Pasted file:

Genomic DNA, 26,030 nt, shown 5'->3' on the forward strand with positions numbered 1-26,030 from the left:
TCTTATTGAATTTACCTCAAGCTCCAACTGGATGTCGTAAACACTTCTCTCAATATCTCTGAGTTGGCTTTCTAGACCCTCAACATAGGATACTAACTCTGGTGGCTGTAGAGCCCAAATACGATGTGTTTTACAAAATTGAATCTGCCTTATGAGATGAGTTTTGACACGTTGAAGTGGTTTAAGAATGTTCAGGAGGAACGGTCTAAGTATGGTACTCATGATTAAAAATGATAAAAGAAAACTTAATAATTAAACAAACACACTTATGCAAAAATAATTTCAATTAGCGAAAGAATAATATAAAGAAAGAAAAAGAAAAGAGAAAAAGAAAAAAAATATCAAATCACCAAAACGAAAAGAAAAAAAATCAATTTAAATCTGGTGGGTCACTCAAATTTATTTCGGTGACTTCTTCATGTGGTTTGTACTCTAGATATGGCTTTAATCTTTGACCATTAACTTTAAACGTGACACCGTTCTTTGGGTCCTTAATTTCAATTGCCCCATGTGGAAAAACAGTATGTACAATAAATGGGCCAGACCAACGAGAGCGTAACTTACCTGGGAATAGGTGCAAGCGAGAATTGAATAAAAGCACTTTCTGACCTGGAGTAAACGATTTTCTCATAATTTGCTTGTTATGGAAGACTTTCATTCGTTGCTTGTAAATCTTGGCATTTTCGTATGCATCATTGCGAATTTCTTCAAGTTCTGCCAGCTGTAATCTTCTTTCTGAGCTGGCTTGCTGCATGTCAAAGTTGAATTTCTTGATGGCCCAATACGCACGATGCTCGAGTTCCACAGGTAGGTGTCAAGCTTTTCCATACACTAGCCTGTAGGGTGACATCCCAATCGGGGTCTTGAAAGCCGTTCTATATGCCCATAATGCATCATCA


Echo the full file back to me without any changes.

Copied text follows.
Genomic DNA, 26,030 nt, shown 5'->3' on the forward strand with positions numbered 1-26,030 from the left:
TCTTATTGAATTTACCTCAAGCTCCAACTGGATGTCGTAAACACTTCTCTCAATATCTCTGAGTTGGCTTTCTAGACCCTCAACATAGGATACTAACTCTGGTGGCTGTAGAGCCCAAATACGATGTGTTTTACAAAATTGAATCTGCCTTATGAGATGAGTTTTGACACGTTGAAGTGGTTTAAGAATGTTCAGGAGGAACGGTCTAAGTATGGTACTCATGATTAAAAATGATAAAAGAAAACTTAATAATTAAACAAACACACTTATGCAAAAATAATTTCAATTAGCGAAAGAATAATATAAAGAAAGAAAAAGAAAAGAGAAAAAGAAAAAAAATATCAAATCACCAAAACGAAAAGAAAAAAAATCAATTTAAATCTGGTGGGTCACTCAAATTTATTTCGGTGACTTCTTCATGTGGTTTGTACTCTAGATATGGCTTTAATCTTTGACCATTAACTTTAAACGTGACACCGTTCTTTGGGTCCTTAATTTCAATTGCCCCATGTGGAAAAACAGTATGTACAATAAATGGGCCAGACCAACGAGAGCGTAACTTACCTGGGAATAGGTGCAAGCGAGAATTGAATAAAAGCACTTTCTGACCTGGAGTAAACGATTTTCTCATAATTTGCTTGTTATGGAAGACTTTCATTCGTTGCTTGTAAATCTTGGCATTTTCGTATGCATCATTGCGAATTTCTTCAAGTTCTGCCAGCTGTAATCTTCTTTCTGAGCTGGCTTGCTGCATGTCAAAGTTGAATTTCTTGATGGCCCAATACGCACGATGCTCGAGTTCCACAGGTAGGTGTCAAGCTTTTCCATACACTAGCCTGTAGGGTGACATCCCAATCGGGGTCTTGAAAGCCGTTCTATATGCCCATAATGCATCATCA